Welcome to our series, ‘Why Animal Studies?’ The aim of the series is to have scholars across the ideological spectrum (i.e., human-animal studies, critical animal studies, anthrozoology) reflect on why they locate their scholarship in the field. We will be featuring pieces from PhD students, established and early career scholars as well as established scholars from other areas who are increasingly interested, and working, in the field. If you would like to contribute to the series please email firstname.lastname@example.org.
In this piece Marcus Baynes-Rock reflects on his PhD investigating human-hyena relationships in Ethiopia. He points to the need for novel methods that allow research to acknowledge and include non-human animal participants.
When I was a boy I was given a copy of Richard Adams’ Watership Down, an unashamedly anthropomorphized tale of a rabbit with ESP leading his companions to safety prior to their warren being destroyed by humans. The book opened my eyes to the possibility, not that telepathic rabbits might live in police states run by rabbit despots, but that there was a world of persons out there experiencing that world in their own ways. Watership Down was a best-seller and Art Garfunkel sang the theme song to the movie, but it was not as influential to me as Adams’ third book, The Plague Dogs. In this not-as-popular book, two dogs escape from a research facility and seek refuge from human persecution. The anthropomorphism is not as rampant in this story and this to me is why it is so powerful. Adams gets closer to the idea of an other-than-human perspective on the world and explores dog subjectivities.
Many years later, when I was planning my doctoral research on human/hyena relations in Harar, Ethiopia, it made perfect sense to me to take consideration of those other-than-human perspectives and include in my research design the opportunity to get close to the hyenas and get a better understanding of the ways they subjectively inhabit their worlds. Of course this is anathema to the traditional social and behavioural sciences so navigating the ethics approvals process was both difficult and disturbing. When you apply for ethics approval to do research on animals they operate on an assumption that you want to interfere with their lives in some way, ranging from capture and restraint in wild animals to inflicting pain, suffering and death in both wild and captive populations. All I wanted to do was follow hyenas around.
In Harar, the hyenas were willing and informative research participants. Thanks to a few individuals who let me get very close I began to see the world in ways that paralleled those of hyenas. I saw how terrifying humans could be, how the darkness of night made places feel safer, how garbage dumps presented opportunities, and how it was possible to fall in love with the fresh, ripe carcass of a diseased ox. The worlds of spotted hyenas are sensorial mardi gras; they smell far away foods and find other hyenas’ signatures all over the place; they see far into the darkness of night and listen in to hyena squabbles from kilometres away. After spending time with hyenas you come to realise that the thing that most distinguishes humans, apart from our endless chatter, is our dull-witted, sensory numbness.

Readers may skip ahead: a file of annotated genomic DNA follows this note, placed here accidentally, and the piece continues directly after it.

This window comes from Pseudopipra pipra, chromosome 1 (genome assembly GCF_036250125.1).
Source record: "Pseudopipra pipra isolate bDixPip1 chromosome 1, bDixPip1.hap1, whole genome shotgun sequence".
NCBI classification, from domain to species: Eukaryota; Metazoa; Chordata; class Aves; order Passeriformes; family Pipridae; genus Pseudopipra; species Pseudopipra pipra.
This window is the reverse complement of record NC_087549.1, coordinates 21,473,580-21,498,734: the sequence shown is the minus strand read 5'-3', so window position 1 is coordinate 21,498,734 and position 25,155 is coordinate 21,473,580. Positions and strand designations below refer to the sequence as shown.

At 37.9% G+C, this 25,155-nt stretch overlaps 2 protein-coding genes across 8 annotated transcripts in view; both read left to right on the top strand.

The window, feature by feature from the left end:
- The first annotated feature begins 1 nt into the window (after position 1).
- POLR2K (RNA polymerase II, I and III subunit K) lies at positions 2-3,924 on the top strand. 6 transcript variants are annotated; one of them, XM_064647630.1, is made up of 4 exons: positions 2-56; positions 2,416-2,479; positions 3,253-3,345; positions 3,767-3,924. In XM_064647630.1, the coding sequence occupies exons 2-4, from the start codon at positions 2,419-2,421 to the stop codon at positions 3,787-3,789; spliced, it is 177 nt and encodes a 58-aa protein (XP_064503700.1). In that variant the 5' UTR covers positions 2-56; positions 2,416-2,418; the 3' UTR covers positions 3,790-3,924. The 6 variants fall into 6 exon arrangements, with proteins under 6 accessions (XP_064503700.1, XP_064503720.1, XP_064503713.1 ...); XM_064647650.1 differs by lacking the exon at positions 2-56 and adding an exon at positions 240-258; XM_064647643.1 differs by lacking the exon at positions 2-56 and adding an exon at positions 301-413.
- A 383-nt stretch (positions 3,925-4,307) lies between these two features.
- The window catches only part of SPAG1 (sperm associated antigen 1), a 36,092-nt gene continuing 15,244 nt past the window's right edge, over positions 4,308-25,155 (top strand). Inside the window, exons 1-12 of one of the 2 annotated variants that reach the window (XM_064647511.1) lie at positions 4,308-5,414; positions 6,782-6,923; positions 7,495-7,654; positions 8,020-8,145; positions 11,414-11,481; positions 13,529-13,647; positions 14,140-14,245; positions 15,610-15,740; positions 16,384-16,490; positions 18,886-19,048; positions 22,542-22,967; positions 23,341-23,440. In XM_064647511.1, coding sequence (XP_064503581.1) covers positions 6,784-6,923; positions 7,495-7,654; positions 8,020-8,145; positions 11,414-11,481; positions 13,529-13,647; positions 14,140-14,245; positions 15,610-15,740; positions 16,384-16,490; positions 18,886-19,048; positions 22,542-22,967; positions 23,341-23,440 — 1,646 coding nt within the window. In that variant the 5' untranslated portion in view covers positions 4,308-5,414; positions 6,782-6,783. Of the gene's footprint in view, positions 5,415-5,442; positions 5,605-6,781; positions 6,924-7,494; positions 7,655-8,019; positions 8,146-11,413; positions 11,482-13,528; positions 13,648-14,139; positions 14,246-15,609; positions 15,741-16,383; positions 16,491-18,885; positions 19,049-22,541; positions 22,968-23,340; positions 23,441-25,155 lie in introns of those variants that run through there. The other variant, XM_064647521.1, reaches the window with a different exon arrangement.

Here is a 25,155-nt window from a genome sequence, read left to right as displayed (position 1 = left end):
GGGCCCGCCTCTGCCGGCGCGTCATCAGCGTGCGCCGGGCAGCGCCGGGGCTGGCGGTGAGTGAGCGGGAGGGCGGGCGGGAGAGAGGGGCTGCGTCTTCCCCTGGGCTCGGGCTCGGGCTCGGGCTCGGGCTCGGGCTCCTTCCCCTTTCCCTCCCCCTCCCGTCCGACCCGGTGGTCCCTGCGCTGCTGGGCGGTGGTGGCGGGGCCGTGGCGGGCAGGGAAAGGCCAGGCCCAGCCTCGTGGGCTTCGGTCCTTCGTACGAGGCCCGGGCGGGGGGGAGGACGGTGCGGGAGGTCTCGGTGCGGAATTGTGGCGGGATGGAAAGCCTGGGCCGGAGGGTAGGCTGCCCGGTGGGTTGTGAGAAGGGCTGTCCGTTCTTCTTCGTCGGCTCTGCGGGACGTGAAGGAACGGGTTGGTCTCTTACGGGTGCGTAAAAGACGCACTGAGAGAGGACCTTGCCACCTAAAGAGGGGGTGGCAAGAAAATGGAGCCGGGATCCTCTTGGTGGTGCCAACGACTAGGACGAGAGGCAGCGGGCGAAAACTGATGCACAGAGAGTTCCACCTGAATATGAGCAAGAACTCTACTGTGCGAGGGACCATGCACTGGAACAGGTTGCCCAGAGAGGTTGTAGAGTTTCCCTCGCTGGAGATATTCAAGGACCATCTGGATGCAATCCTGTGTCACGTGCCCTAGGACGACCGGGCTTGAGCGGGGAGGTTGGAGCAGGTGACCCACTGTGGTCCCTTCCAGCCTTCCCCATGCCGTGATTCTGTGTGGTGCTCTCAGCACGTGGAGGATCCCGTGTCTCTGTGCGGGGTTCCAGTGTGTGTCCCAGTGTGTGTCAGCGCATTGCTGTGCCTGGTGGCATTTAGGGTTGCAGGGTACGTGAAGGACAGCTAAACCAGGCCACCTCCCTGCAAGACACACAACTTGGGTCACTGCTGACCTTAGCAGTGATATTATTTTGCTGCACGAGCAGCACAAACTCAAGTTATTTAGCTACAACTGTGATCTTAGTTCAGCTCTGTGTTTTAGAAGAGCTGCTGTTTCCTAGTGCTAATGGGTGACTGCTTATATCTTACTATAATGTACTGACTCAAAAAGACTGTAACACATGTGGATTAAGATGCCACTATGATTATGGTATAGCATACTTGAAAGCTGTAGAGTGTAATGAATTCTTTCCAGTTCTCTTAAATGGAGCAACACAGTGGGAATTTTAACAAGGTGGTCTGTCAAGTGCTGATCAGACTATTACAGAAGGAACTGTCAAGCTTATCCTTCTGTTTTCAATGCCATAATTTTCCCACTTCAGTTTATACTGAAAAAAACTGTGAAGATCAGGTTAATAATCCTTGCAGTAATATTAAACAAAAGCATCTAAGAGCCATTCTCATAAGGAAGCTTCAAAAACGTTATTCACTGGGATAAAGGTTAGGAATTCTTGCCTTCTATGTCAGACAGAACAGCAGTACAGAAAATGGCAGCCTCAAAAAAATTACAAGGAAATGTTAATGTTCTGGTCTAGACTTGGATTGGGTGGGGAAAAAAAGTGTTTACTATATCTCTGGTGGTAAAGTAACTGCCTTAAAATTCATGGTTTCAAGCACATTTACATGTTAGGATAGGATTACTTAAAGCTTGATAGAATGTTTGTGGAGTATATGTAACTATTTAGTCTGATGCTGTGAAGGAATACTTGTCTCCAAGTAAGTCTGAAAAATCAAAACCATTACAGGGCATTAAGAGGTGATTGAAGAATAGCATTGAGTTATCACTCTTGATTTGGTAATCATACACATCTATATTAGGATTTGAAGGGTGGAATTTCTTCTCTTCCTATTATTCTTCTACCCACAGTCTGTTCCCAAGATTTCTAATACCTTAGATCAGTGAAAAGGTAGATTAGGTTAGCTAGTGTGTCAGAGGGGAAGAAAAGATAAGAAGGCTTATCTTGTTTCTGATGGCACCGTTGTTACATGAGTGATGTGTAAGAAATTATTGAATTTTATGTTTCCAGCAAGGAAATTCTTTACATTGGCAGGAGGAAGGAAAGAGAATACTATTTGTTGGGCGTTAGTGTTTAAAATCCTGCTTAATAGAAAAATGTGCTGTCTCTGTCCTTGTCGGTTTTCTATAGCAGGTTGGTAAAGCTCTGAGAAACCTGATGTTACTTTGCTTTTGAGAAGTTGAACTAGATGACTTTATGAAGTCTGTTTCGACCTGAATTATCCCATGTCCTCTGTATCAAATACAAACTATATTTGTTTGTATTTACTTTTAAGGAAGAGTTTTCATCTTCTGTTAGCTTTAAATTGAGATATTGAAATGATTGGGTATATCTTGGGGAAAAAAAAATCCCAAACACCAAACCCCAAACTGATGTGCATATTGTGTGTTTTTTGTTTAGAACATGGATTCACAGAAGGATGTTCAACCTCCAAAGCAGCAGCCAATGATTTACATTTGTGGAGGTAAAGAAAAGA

Rather ironically, my explorations of hyena subjectivities has led me to become involved in the Human Distinctiveness Project funded by the John Templeton Foundation. On the surface this sounds a lot like a humanist project but not so. I’m looking at the conditions under which humans evolved extended theory of mind and how this impacted on domestication processes. Theory of mind evolved to the degree it has in humans within a complex socio-cognitive niche that included, in addition to other humans, other animals as social actors. In particular it was competition with hyenas that figured as a selective pressure which impelled humans (and hyenas) toward better mind-reading skills. This is not to discount the importance in evolutionary terms of navigating social relationships with other humans but to make explicit the fact that social relationships in human evolutionary history were not just intra-human relationships. To understand the human socio-cognitive niche we need to understand humans as part of a community of animals; a community that included, and in some places still includes, hyenas.
Marcus Baynes-Rock is a postdoctoral research associate with the University of Notre Dame. He has conducted fieldwork on human/animal relations in Ethiopia and on the mid north coast of New South Wales. His book Among the Bone Eaters is an account of his personal transformation engendered by close relationships with spotted hyenas in the city of Harar, Ethiopia.